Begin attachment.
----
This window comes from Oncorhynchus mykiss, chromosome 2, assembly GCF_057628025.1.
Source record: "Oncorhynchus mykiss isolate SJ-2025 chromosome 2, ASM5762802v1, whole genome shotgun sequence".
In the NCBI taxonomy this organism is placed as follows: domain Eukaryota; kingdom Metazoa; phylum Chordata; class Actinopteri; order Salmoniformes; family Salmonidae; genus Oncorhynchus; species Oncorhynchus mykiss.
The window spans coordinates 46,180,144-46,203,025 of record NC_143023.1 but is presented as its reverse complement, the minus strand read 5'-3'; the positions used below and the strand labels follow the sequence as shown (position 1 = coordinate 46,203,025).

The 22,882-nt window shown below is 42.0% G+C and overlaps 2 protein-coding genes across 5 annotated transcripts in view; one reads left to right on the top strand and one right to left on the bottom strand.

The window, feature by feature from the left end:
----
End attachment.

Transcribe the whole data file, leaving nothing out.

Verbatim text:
This window comes from Oncorhynchus mykiss, chromosome 2, assembly GCF_057628025.1.
Source record: "Oncorhynchus mykiss isolate SJ-2025 chromosome 2, ASM5762802v1, whole genome shotgun sequence".
In the NCBI taxonomy this organism is placed as follows: domain Eukaryota; kingdom Metazoa; phylum Chordata; class Actinopteri; order Salmoniformes; family Salmonidae; genus Oncorhynchus; species Oncorhynchus mykiss.
The window spans coordinates 46,180,144-46,203,025 of record NC_143023.1 but is presented as its reverse complement, the minus strand read 5'-3'; the positions used below and the strand labels follow the sequence as shown (position 1 = coordinate 46,203,025).

The 22,882-nt window shown below is 42.0% G+C and overlaps 2 protein-coding genes across 5 annotated transcripts in view; one reads left to right on the top strand and one right to left on the bottom strand.

The window, feature by feature from the left end: